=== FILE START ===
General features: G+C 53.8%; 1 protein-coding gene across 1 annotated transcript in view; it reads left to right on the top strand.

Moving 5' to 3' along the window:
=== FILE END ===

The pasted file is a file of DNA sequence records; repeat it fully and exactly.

General features: G+C 53.8%; 1 protein-coding gene across 1 annotated transcript in view; it reads left to right on the top strand.

Moving 5' to 3' along the window: